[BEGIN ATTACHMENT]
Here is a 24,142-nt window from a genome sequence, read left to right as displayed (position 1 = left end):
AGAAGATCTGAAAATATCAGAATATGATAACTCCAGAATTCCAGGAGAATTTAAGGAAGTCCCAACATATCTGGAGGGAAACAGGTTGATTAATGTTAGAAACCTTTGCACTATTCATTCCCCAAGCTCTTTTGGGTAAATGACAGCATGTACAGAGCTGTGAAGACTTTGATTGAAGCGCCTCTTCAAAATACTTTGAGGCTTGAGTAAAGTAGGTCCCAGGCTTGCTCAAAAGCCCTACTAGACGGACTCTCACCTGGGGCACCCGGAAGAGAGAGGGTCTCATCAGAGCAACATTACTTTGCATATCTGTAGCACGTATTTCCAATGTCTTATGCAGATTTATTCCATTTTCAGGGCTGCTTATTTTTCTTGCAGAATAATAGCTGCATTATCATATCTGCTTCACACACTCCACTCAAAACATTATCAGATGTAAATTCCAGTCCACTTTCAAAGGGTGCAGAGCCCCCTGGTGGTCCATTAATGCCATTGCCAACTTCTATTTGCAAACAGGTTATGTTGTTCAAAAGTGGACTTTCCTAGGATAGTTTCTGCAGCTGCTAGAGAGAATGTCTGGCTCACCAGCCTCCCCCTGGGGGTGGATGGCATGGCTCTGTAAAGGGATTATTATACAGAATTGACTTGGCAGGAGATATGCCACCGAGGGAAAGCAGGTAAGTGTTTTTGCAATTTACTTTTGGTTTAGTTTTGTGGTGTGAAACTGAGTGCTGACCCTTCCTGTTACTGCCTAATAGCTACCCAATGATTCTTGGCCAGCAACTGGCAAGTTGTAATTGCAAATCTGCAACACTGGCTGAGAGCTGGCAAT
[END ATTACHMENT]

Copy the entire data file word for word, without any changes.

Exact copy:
Here is a 24,142-nt window from a genome sequence, read left to right as displayed (position 1 = left end):
AGAAGATCTGAAAATATCAGAATATGATAACTCCAGAATTCCAGGAGAATTTAAGGAAGTCCCAACATATCTGGAGGGAAACAGGTTGATTAATGTTAGAAACCTTTGCACTATTCATTCCCCAAGCTCTTTTGGGTAAATGACAGCATGTACAGAGCTGTGAAGACTTTGATTGAAGCGCCTCTTCAAAATACTTTGAGGCTTGAGTAAAGTAGGTCCCAGGCTTGCTCAAAAGCCCTACTAGACGGACTCTCACCTGGGGCACCCGGAAGAGAGAGGGTCTCATCAGAGCAACATTACTTTGCATATCTGTAGCACGTATTTCCAATGTCTTATGCAGATTTATTCCATTTTCAGGGCTGCTTATTTTTCTTGCAGAATAATAGCTGCATTATCATATCTGCTTCACACACTCCACTCAAAACATTATCAGATGTAAATTCCAGTCCACTTTCAAAGGGTGCAGAGCCCCCTGGTGGTCCATTAATGCCATTGCCAACTTCTATTTGCAAACAGGTTATGTTGTTCAAAAGTGGACTTTCCTAGGATAGTTTCTGCAGCTGCTAGAGAGAATGTCTGGCTCACCAGCCTCCCCCTGGGGGTGGATGGCATGGCTCTGTAAAGGGATTATTATACAGAATTGACTTGGCAGGAGATATGCCACCGAGGGAAAGCAGGTAAGTGTTTTTGCAATTTACTTTTGGTTTAGTTTTGTGGTGTGAAACTGAGTGCTGACCCTTCCTGTTACTGCCTAATAGCTACCCAATGATTCTTGGCCAGCAACTGGCAAGTTGTAATTGCAAATCTGCAACACTGGCTGAGAGCTGGCAAT